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Re: when to use svn copy

From: Stefan Sperling <stsp_at_elego.de>
Date: Tue, 25 Jan 2011 12:12:51 +0100

On Tue, Jan 25, 2011 at 01:32:30AM -0800, JamieEchlin wrote:
> What are the acceptable cases for using svn cp? Superficially, it can be used
> for creating branches or tags, and indirectly as part of a move/rename
> operation, and restoring a deleted file/dir, but are they any other
> justified usages?
> What we see a lot of, and are considering blocking going forward, is people
> svn cp'ing files between branches. For instance, you are on trunk, and want
> a file that has been added in branch 1.1... instead of merging you just svn
> cp the file or subdir you are want. This is a kind of targeted cherry
> picking, but without mergeinfo. Of course, you get a tree conflict when you
> come to merge correctly.
> So my question is, is the above an acceptable usage? Presumably this seems
> much easier to users than doing a merge.

Subversion conflates the concepts of branch/tag creation and copying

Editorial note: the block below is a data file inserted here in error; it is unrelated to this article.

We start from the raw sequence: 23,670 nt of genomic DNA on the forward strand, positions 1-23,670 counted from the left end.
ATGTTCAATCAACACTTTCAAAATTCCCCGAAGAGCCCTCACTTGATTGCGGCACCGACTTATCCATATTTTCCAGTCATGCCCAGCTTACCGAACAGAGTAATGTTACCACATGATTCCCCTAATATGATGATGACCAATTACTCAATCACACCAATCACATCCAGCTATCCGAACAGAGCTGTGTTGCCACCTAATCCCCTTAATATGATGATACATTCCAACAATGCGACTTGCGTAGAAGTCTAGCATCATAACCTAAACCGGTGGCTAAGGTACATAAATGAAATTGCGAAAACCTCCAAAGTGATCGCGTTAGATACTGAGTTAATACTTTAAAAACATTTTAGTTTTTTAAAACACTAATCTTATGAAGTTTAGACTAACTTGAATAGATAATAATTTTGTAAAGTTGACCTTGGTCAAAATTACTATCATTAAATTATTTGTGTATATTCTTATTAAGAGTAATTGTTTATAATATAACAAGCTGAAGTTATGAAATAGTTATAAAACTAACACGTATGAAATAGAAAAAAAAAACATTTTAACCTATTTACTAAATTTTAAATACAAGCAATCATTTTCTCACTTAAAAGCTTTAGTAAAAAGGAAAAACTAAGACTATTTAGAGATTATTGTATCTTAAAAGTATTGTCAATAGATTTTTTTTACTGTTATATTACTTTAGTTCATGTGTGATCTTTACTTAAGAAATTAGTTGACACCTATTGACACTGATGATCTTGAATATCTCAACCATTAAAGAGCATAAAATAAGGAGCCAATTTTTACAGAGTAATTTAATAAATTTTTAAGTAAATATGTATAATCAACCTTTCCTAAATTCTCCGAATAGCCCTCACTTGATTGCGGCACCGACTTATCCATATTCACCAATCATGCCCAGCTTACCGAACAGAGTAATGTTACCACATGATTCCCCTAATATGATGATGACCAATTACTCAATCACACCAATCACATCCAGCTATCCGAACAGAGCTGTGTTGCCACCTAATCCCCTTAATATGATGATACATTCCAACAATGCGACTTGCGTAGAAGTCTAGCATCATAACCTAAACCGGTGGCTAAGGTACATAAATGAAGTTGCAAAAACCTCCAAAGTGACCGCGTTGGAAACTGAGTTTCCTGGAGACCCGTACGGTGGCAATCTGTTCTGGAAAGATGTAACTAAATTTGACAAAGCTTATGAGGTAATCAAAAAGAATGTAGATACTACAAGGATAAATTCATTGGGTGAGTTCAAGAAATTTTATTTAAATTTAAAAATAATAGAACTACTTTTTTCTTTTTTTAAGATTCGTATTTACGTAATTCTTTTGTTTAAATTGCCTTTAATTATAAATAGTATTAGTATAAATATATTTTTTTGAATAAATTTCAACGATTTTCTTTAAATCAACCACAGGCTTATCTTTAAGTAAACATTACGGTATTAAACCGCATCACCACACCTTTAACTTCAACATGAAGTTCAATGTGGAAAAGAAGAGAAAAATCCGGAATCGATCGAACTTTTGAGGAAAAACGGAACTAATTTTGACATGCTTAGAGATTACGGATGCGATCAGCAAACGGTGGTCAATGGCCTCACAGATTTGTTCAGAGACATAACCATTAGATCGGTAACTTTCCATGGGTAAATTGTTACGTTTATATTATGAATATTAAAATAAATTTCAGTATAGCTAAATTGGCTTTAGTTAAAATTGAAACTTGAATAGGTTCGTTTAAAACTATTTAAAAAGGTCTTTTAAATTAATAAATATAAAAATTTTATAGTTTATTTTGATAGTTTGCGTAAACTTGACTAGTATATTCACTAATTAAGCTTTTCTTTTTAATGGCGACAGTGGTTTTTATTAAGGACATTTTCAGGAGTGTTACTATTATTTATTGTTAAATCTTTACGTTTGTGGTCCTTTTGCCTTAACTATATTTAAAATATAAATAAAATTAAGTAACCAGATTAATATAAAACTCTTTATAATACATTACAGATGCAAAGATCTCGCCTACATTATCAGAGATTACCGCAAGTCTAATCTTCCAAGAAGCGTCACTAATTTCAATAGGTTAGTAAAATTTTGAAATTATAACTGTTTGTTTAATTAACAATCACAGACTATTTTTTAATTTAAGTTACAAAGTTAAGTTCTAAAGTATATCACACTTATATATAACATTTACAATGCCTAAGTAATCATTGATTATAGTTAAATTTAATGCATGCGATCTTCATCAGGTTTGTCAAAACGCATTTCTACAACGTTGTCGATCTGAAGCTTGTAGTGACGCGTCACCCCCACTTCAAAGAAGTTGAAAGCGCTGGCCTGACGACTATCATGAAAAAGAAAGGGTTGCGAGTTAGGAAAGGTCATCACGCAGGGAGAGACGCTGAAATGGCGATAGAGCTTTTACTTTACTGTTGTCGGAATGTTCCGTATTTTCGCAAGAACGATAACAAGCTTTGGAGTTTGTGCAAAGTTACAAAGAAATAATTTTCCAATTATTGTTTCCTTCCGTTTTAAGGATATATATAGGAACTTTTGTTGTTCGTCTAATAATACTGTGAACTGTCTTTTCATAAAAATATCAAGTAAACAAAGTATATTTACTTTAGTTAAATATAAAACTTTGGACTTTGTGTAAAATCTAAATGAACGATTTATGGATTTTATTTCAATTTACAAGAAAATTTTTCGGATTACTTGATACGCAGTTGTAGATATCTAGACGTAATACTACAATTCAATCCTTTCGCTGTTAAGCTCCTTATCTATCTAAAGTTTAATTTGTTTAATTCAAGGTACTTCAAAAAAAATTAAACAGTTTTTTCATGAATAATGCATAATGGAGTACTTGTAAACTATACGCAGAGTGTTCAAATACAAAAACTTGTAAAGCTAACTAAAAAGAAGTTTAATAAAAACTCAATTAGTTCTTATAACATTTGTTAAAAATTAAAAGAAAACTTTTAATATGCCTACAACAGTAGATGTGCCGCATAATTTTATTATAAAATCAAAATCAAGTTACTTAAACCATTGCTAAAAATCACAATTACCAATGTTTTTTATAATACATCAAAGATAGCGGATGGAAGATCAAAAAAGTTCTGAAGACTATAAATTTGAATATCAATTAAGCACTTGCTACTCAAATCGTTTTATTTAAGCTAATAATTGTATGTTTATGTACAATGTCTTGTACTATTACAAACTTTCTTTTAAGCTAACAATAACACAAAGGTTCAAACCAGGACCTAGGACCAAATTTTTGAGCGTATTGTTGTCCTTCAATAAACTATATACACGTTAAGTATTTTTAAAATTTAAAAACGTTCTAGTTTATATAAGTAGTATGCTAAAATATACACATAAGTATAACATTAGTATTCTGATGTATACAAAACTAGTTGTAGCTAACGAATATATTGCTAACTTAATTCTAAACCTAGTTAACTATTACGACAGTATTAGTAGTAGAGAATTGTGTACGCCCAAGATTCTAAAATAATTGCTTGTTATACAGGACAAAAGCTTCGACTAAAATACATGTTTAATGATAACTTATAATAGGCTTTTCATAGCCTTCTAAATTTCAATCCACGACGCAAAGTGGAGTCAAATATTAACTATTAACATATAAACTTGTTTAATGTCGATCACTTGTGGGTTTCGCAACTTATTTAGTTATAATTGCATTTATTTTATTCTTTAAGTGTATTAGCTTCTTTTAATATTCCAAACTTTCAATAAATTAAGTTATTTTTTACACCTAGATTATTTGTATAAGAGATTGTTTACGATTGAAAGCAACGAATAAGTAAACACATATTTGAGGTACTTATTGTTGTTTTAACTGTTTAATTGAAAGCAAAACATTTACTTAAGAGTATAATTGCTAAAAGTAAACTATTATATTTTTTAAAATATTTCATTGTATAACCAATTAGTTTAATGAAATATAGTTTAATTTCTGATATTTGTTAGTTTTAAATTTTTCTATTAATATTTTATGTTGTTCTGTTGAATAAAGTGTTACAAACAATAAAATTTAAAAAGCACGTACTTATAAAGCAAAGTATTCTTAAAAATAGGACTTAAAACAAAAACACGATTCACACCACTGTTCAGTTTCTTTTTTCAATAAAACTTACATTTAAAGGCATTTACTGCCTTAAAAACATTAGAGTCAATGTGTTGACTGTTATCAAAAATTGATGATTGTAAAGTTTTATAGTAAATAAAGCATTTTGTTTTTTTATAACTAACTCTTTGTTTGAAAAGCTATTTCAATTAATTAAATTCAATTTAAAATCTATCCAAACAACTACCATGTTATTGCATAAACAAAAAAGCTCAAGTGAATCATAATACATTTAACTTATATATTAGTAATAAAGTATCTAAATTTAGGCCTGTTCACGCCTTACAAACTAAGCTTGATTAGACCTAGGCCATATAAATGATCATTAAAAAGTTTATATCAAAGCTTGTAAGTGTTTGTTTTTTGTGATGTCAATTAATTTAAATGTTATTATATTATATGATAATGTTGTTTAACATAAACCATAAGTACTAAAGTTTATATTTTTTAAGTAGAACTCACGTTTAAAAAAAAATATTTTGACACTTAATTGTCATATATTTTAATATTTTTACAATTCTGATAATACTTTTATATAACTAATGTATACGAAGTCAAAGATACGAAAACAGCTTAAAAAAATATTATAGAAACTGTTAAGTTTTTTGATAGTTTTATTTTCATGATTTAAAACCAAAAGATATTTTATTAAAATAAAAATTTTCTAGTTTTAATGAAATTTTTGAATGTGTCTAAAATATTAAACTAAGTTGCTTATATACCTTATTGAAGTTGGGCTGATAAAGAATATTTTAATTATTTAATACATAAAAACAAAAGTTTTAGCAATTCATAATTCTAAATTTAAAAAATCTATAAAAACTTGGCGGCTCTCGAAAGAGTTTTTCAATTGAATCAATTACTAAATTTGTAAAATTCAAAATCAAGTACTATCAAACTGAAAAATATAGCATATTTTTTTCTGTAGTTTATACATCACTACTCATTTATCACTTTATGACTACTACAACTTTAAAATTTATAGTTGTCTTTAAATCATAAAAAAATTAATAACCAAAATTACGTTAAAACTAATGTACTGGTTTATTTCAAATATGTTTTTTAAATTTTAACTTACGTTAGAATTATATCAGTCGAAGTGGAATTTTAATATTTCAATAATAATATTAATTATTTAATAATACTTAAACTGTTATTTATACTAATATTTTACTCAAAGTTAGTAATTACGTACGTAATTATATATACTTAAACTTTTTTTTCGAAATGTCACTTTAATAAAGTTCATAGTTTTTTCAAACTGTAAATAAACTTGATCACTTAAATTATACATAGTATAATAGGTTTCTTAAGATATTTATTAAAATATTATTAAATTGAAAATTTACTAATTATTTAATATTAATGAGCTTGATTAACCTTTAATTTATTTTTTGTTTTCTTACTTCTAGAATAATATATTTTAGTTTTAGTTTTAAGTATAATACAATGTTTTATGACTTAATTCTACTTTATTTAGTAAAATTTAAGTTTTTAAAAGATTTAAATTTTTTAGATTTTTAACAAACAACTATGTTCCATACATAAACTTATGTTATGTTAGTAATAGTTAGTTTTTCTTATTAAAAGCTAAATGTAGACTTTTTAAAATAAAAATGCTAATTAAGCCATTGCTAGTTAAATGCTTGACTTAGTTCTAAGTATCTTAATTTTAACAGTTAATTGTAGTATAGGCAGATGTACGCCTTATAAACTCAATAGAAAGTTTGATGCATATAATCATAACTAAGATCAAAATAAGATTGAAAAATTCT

internally as well as at the UI level. Some people consider the latter
to have been a design mistake. There is no real reason why the UI should
expose the implementation detail that a branch is just a copy.
It was basically assumed that users would easily grok the UI because a
"copy" is a simple concept that's also known to people who haven't used
version control before.
However, when you also do advanced stuff like merging you need to
understand how to use the copy operation appropriately.

Users need to be aware of branches and use merge to transfer changes between
them. So the new files should be merged from the other branch, not copied.
And ideally all merges such happen at branch roots (just like in any other
version control system).
But doing copy operations within a branch root (i.e. they don't cross
branch boundaries) is fine.

Now you might want to know why Subversion is so flexible that is allows
users to do stupid things like this in the first place.
One reason why there are few restrictions on what users can do is that
back in 2000 many didn't know or understand what the version control
needs of the next decade would be (recall that the designers of Subversion
were coming from CVS). Today we know what most people need. And because
Subversion was made flexible it's entirely possible to use Subversion
in a way that's very pleasent *if* you know what not to do.
You've run into one of these cases...

Received on 2011-01-25 12:13:34 CET

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